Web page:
Title:
Frankenstein
In 1816, nineteen-year-old Mary Wollestonecraft, her fiancŽ
Percy Bysshe Shelley, Lord Byron, and his doctor were
assembled in a fine villa in Geneva. The stormy weather kept
them inside, so they each decided to make up a ghost story.
Mary could not come up with one until one late night after a
discussion about modern science and the nature of life. She
dreamt up the story of Frankenstein and his monster.
This story is entirely in the form of a very long letter from an
Englishman named Walton who is on a boat headed for his own
country, to his sister. He tells her of the arrival on board of a
shipwrecked man, Mr. Frankenstein. Frankenstein tells the long
story of the past few years of his life to Walton, who writes them
to his sister.
Frankenstein, a Genevan, upon arriving at college, becomes
fascinated with chemistry and biology. He is especially interested
in life. After months of study, he figures out the secret of giving
life to dead beings. Frankenstein creates a handsome manlike
creature and gives it life. As soon as it rises from its bed, it
ceases to be a good-looking human and distorts into an ugly
beast. The monster escapes. Frankenstein fears this, but does
not tell anybody until it has killed his brother and his good friend
Justine has been charged for murder and executed.
Frankenstein vows to have his revenge, but when he finds the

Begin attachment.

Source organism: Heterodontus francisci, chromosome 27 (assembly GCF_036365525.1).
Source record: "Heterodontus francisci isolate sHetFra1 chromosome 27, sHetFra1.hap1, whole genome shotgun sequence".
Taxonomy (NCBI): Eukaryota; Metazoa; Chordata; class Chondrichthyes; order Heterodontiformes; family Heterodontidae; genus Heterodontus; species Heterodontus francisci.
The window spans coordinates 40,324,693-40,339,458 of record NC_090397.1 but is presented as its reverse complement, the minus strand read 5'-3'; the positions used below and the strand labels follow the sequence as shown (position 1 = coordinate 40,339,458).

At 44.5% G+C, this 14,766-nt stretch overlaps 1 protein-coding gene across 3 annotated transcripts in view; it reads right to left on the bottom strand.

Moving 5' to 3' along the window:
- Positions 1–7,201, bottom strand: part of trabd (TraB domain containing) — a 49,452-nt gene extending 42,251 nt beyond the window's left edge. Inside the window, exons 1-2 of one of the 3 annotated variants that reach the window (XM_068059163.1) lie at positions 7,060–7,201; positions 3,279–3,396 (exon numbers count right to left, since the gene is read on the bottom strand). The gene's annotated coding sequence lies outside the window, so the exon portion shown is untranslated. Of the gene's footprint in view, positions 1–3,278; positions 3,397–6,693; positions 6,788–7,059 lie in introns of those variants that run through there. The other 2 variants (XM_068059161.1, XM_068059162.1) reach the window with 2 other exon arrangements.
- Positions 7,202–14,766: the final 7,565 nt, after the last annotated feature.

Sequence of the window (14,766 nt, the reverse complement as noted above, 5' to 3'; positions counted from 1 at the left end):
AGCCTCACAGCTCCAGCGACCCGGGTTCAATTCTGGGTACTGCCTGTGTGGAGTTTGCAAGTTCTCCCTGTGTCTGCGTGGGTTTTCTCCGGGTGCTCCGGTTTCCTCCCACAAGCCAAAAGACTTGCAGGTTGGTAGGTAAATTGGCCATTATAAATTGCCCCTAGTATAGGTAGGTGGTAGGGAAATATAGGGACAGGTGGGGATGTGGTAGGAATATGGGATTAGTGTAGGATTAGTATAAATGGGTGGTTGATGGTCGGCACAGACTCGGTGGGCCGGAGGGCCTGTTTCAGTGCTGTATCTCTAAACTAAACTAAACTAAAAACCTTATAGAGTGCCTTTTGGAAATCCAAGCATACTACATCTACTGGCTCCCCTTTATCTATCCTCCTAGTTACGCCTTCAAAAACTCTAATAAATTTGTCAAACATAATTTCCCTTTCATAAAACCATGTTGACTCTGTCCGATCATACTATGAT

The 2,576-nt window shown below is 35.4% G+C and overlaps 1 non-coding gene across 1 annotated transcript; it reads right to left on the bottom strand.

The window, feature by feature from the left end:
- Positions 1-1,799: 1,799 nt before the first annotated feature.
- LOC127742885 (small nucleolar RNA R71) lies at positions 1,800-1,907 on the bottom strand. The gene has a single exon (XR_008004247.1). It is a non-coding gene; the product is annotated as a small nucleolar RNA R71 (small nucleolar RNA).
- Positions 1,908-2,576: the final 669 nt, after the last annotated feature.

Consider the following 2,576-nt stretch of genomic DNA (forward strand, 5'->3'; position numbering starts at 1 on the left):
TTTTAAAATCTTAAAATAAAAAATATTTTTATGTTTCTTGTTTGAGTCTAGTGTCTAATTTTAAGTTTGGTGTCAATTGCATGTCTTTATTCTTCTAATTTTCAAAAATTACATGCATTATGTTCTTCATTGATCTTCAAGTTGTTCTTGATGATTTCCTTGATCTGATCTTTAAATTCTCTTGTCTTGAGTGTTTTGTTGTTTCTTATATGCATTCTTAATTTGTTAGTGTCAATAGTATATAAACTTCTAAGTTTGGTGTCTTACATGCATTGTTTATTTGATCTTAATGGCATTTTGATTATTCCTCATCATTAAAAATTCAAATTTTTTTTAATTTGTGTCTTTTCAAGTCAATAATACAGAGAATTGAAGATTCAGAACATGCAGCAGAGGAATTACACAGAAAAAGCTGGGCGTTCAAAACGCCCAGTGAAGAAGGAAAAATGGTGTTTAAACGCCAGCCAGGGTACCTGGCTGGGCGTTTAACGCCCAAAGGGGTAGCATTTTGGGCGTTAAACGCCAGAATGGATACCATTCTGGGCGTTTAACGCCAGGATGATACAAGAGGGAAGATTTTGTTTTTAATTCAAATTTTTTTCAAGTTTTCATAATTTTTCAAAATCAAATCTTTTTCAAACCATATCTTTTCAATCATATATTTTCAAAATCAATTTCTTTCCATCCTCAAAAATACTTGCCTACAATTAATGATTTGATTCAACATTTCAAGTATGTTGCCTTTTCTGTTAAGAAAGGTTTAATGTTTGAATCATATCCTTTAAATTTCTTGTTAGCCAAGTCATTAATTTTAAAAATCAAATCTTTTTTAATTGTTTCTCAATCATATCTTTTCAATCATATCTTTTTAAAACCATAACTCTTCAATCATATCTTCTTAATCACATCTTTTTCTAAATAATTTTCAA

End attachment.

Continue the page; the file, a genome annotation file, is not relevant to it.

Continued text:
monster, he learns to what extent he is to be blamed.
This novel is a tragic look at the way we judge people.
FrankensteinÕs monster learns everything about society from
spying on a poor village family. The blind man welcomes him
inside and speaks kindly to him. When the others see the
monster, they attack him. The monster is a Caliban figure. He is
not evil; he is repressed and despised. Like Shakespeare,
Shelley puts in his mouth some of the most beautiful speeches of
the work. He talks about his disgust with mankind and his own
shame. He hates the one who has given him life and wishes he
had never come into being. The monster tries to befriend
FrankensteinÕs little brother, hoping that he is not yet prejudiced
against deformity. But when the lad runs away, the monster kills
him out of desperation. The monster is condemned by his
creator to live through life entirely alone. He has the sympathy of
none.
This book, much like the film Jurassic Park, also raises moral
questions about "Playing God" and creating life. FrankensteinÕs
creation of a monster is a vain attempt at playing the Great
Creator. He cannot imagine that God knows more about his Art
than he does.
This bookÕs viewpoint is similar to that of Wuthering Heights.
There are three levels of removement from the action: Walton,
Frankenstein, and the Monster. This approach can be confusing
at times, but leaves the writing open to interpretation based on
who the speaker is and how many times the story has been
handed down. The writing is in Victorian style, and reads like
Dracula, though it is more continuous.
The annoying thing about reading this novel, which I also
experienced reading Dracula, is that movies and spoofs have
taken away all the surprise from the experience and these tragic
figures seem almost comical. Also, for some reason everyone
calls the Monster Frankenstein, even though thatÕs really only
the name of his creator. Despite this itÕs worth while returning to
the original story to see what spurned all those tacky halloween
frankenstein masks.
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